Suggestions for separate router and AP

Normally picking a router is finding a device that ticks the right boxes, but

The problem is that the internet enters my new apartment through a metal box in the back of the closet in the bedroom. As a result, in the living room (where I need Wifi much more), the signal shows up as "poor" and sometimes even too weak to connect. At the same time, this metal box in the closet in the bedroom also happens to contain the end-points for cables that go through the walls to the other rooms. There's one Ethernet cable per outlet and adding another one would not be possible. So the router has no option but to go there.

So based on that, I conclude that I need a router without Wifi and a separate Access Point. (The router I'm currently using is from my ISP, and I'll return it once I buy my own.)

The other constraint is, the apartment came with a couple of Things which connect through Wifi. I'd like to have them isolated in such a way I can access them but they can't get into my internal network, and to have their internet access filtered. I have no idea how that could be done, but I'm guessing the AP should be able to provide multiple SSIDs? I suppose if I have OpenWRT on both ends there should be some way to set up the filtering/isolation.

So what I'm looking for is:

  • A reliable, future-proof router with no Wifi that can handle gigabit speeds. My apartment has gigabit fiber, although I don't need that much and am on a 100Mbit plan.
  • A decent access point that can do the above. I don't use Wifi heavily so it doesn't need to be fast.
  • Some other option I didn't consider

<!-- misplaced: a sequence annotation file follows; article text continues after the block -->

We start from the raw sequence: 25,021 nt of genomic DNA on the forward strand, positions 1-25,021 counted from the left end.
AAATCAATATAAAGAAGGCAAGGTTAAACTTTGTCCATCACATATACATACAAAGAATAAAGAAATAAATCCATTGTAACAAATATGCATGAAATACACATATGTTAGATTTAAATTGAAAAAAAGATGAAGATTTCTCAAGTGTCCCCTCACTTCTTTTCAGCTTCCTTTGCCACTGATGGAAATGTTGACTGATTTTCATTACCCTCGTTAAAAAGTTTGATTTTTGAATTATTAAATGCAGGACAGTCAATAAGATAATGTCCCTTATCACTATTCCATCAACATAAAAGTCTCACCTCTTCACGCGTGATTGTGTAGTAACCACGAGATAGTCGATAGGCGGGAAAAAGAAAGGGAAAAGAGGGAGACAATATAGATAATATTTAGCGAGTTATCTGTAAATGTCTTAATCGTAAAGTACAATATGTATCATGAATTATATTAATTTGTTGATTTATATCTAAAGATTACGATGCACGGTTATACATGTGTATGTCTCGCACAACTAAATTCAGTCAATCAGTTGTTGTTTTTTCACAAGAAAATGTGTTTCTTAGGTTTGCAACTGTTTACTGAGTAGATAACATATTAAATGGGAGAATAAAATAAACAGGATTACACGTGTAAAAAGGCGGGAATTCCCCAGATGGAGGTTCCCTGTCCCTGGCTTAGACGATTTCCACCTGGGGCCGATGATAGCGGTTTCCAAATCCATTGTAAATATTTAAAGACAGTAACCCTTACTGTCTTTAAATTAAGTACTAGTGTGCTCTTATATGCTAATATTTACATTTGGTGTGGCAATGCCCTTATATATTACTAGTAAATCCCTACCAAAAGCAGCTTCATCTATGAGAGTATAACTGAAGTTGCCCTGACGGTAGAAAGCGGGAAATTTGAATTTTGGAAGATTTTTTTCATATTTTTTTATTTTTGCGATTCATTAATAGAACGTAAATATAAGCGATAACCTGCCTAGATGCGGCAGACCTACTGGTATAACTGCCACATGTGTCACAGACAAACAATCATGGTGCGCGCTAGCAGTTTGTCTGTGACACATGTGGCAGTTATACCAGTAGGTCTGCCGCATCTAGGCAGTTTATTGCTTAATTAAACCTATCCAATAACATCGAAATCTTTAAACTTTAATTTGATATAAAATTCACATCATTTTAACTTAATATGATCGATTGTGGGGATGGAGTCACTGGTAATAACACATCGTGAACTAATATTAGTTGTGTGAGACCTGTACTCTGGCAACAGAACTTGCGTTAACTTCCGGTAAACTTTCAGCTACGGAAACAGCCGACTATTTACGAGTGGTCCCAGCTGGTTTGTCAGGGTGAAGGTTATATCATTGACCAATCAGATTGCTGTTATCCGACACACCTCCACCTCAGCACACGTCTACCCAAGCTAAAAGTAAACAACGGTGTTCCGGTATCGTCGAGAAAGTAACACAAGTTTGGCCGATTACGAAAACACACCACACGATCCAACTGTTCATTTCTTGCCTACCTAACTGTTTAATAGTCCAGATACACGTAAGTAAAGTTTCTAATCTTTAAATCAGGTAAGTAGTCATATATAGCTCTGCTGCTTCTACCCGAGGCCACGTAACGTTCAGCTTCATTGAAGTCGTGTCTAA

For the router, I found EdgeRouter X as a decent option. It's $55 and has very decent specs. The only thing is that while 256MB is a lot for a router, I wish it had some external storage.

For the AP, I'm not really sure what to look for.

Any suggestions would be much appreciated. Thanks in advance!

puts you squarely out of most home all-in-one routers and into x86 with at least two, discrete phys (not just switch ports, but real interfaces) or maybe mvebu, especially if you're talking gigabit symmetric (mvebu can probably handle gigabit rates in one direction, but not both).

Gigabit speeds aren't easy, and were (and still are) enterprise rates.

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Mikrotik RB750Gr3 is the same SoC as the Edgerouter X. It has only 16 MB flash but adds a USB2 port.

The MT7621 isn't enough CPU for Gb ISP but it would be fine for 100 Mb. Going 10x faster would require spending more.

There are two ways to deal with IoTs, either NAT and firewall them locally within each AP, so they can only see the Internet, or have a separate IoT network back to the main router using VLANs on the Ethernet cables.

+1 for EdgeRouter. Or, in case more power requested, then to use APU2. I have it connected to a WD storage box via USB.

Hmm, unless I'm misunderstanding, in the thread linked in the wiki above, it says the ER-X can handle gigabit reasonably:

  1. SQM works with software flow offload, allowing throughput of up to 200mbps with +3ms bufferbloat. Any thing faster maxes the CPU.
  2. HW flow offload resulting in 900mbps but the +200ms bufferbloat hurts
  3. NO HW flow offload, NO SQM, resulting in 550+ mbps with +80ms bufferbloat

So if it's using hardware offload, it can do 900Mbps with a 200ms latency overhead (when the link is saturated I assume?). If that's correct, then it sounds fine to me.

Thanks for the tip on RB750Gr3.

VLAN sounds like what I want. Basically, I'd like to have one Ethernet cable onto which I can put the AP and a PC, and through the wireless connect a laptop to the main network as well as IoTs to a separate one.

200 ms of additional latency kills interactive use, VOIP, FaceTime, and can bring a browser to a crawl.

Yes, VLANs are typically how multiple subnets are managed with a single cable. Most current devices support at least a dozen VLANs under OpenWrt.

Here is my current setup.

  GATEWAY   <-----> VIRTUALBOXvpn(inside HTPC/NUC)

Cheap and efficient. Sometimes playing to the strengths of multiple devices can provide an easy, cheap and efficient option.

What is lost on power consumption is gained in flexibility + ease of troubleshooting. Further changes in network needs are easily adapted to due to the segmentation.